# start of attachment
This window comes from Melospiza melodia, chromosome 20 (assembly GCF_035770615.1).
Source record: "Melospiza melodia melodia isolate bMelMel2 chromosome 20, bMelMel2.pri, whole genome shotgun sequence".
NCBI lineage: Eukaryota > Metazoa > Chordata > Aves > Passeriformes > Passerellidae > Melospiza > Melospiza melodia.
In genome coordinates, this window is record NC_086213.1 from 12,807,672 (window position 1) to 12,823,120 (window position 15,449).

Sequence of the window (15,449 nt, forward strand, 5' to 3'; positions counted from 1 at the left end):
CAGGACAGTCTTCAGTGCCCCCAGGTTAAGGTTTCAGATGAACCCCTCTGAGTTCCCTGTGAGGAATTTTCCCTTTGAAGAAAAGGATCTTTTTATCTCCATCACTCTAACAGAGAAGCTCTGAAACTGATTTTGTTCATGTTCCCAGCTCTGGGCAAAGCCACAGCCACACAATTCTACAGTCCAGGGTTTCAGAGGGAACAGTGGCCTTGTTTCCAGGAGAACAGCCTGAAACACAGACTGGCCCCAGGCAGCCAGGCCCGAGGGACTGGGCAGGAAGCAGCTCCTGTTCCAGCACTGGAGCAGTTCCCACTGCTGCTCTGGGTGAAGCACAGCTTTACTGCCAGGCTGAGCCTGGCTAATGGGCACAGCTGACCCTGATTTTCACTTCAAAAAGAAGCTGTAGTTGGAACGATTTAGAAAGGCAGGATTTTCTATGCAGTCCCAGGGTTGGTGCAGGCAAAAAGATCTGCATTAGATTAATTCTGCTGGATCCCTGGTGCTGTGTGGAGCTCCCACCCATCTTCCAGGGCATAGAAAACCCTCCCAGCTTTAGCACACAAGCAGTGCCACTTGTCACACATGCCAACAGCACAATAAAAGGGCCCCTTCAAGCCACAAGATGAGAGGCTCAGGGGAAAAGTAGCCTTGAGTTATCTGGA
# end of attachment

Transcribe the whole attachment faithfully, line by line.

This window comes from Melospiza melodia, chromosome 20 (assembly GCF_035770615.1).
Source record: "Melospiza melodia melodia isolate bMelMel2 chromosome 20, bMelMel2.pri, whole genome shotgun sequence".
NCBI lineage: Eukaryota > Metazoa > Chordata > Aves > Passeriformes > Passerellidae > Melospiza > Melospiza melodia.
In genome coordinates, this window is record NC_086213.1 from 12,807,672 (window position 1) to 12,823,120 (window position 15,449).

Sequence of the window (15,449 nt, forward strand, 5' to 3'; positions counted from 1 at the left end):
CAGGACAGTCTTCAGTGCCCCCAGGTTAAGGTTTCAGATGAACCCCTCTGAGTTCCCTGTGAGGAATTTTCCCTTTGAAGAAAAGGATCTTTTTATCTCCATCACTCTAACAGAGAAGCTCTGAAACTGATTTTGTTCATGTTCCCAGCTCTGGGCAAAGCCACAGCCACACAATTCTACAGTCCAGGGTTTCAGAGGGAACAGTGGCCTTGTTTCCAGGAGAACAGCCTGAAACACAGACTGGCCCCAGGCAGCCAGGCCCGAGGGACTGGGCAGGAAGCAGCTCCTGTTCCAGCACTGGAGCAGTTCCCACTGCTGCTCTGGGTGAAGCACAGCTTTACTGCCAGGCTGAGCCTGGCTAATGGGCACAGCTGACCCTGATTTTCACTTCAAAAAGAAGCTGTAGTTGGAACGATTTAGAAAGGCAGGATTTTCTATGCAGTCCCAGGGTTGGTGCAGGCAAAAAGATCTGCATTAGATTAATTCTGCTGGATCCCTGGTGCTGTGTGGAGCTCCCACCCATCTTCCAGGGCATAGAAAACCCTCCCAGCTTTAGCACACAAGCAGTGCCACTTGTCACACATGCCAACAGCACAATAAAAGGGCCCCTTCAAGCCACAAGATGAGAGGCTCAGGGGAAAAGTAGCCTTGAGTTATCTGGA